“Hell, you’re not talking about sports when you’re talking about land speed records,” he told the Chicago Tribune. “It doesn’t take any God-given talent … even a good, smart chimpanzee could probably do it. Probably better—because he wouldn’t be worried about dying.”

As the messy legal battle dragged on, O’Neil focused on her budding career in stunt work. According to The New York Times, she completed her first stunt in March of 1976, when she zipped up a flame-resistant Nomex suit and let someone set her on fire. For her second job, she rolled a car, which was practically a personal hobby. (She liked to tell people she rolled her mother’s car when she was 16, the day she got her driver’s license.) O’Neil eventually became Lynda Carter’s stunt double on Wonder Woman, where she famously leapt 127 feet off a hotel roof onto an air bag below. “If I hadn’t hit the center of the bag, I probably would have been killed,” she told The Washington Post in 1979.

Her work earned her a place in Stunts Unlimited, the selective trade group that had, until that point, only admitted men. O’Neil continued racking up credits with gigs on The Bionic Woman, Smokey and the Bandit II, and The Blues Brothers. Although few stunt doubles achieve name recognition, O’Neil was a media darling who inspired her own 1979 TV movie starring Stockard Channing and a Barbie in her trademark yellow jumpsuit.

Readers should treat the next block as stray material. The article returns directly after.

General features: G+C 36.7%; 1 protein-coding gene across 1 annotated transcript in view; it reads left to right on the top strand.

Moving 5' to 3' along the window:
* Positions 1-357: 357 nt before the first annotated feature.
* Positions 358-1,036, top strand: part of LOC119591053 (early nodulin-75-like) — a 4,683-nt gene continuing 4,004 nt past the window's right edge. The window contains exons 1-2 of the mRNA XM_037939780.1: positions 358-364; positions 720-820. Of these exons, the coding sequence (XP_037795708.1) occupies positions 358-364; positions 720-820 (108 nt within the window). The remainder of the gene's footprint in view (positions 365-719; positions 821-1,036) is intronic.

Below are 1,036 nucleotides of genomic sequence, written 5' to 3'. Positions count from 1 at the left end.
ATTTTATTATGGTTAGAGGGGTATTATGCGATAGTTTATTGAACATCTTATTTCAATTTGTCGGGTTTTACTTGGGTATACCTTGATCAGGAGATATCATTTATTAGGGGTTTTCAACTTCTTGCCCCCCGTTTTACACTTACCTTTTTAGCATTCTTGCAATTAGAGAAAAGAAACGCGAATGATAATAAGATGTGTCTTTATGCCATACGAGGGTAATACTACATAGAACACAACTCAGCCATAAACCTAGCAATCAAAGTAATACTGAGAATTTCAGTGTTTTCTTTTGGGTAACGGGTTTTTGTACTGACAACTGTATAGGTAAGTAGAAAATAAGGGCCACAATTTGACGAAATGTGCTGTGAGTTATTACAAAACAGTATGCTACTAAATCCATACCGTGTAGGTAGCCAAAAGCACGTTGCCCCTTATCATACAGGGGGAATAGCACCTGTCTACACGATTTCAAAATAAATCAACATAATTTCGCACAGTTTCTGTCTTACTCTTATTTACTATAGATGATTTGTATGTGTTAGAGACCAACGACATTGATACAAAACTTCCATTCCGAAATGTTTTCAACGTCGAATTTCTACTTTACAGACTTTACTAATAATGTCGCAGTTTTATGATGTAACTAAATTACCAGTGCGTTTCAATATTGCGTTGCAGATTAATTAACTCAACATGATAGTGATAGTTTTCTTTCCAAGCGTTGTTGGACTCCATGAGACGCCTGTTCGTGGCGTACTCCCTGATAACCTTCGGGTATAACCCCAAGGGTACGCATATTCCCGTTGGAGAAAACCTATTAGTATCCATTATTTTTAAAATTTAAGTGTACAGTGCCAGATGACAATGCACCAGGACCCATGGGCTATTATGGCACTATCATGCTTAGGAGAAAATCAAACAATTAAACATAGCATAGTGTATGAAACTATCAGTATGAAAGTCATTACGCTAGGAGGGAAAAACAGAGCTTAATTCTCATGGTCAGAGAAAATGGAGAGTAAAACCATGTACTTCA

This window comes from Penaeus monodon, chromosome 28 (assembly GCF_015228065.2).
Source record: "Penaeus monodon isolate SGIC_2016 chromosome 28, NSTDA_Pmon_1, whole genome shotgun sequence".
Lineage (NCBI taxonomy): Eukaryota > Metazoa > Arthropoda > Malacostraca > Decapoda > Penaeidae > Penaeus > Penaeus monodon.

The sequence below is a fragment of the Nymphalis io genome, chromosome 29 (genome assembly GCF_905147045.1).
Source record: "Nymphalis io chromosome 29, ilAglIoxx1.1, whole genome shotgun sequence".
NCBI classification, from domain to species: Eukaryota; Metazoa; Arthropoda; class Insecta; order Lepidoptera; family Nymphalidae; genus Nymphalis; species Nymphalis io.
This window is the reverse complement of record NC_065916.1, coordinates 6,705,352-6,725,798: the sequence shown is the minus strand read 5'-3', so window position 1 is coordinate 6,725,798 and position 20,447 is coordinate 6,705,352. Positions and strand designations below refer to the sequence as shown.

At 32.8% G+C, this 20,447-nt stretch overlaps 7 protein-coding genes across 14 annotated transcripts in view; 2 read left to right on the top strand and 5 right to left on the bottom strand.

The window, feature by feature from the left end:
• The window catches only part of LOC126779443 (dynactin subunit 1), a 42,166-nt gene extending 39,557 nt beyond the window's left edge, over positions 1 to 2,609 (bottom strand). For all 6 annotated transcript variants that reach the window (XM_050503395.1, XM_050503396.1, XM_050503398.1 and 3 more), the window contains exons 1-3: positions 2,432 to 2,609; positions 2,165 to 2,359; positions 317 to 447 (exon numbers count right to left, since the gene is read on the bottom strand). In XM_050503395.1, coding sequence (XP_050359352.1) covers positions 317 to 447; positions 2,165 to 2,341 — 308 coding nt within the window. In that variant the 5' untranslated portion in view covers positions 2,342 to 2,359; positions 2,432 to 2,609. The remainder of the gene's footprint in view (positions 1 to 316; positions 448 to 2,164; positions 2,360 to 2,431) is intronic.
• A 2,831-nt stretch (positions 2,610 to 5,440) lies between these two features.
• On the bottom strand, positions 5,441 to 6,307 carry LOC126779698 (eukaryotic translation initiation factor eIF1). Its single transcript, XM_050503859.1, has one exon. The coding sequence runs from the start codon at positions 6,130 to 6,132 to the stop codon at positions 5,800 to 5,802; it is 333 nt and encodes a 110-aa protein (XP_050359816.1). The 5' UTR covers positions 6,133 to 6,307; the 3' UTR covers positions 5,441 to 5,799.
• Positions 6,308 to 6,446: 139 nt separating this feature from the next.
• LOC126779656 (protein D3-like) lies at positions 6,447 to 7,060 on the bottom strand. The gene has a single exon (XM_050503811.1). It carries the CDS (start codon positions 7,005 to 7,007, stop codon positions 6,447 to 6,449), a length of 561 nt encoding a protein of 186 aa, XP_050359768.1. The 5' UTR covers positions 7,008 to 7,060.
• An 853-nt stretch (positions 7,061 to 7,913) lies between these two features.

A Pioneer's Legacy

But by 1982, feeling burned out after watching the toll the work had taken on colleagues, O'Neil decided she was finished. She retired from the business at the age of 36, packing up and leaving Los Angeles entirely. She wound up in Minneapolis and then in Eureka, South Dakota, a town with a population of fewer than 1000 people. She would live out the rest of her days there, eventually dying of pneumonia in 2018 at the age of 72.

O’Neil lived her life as a never-ending challenge—to go faster, jump higher, do better. She always said that her lack of hearing helped her concentrate, eliminating any fear she might’ve felt over the prospect of breaking the sound barrier, let alone self-immolation.

“When I was 18, I was told I couldn’t get a job because I was deaf,” she told a group of deaf students at the Holy Trinity School in Chicago. “But I said someday I’m going to be famous in sports, to show them I can do anything.”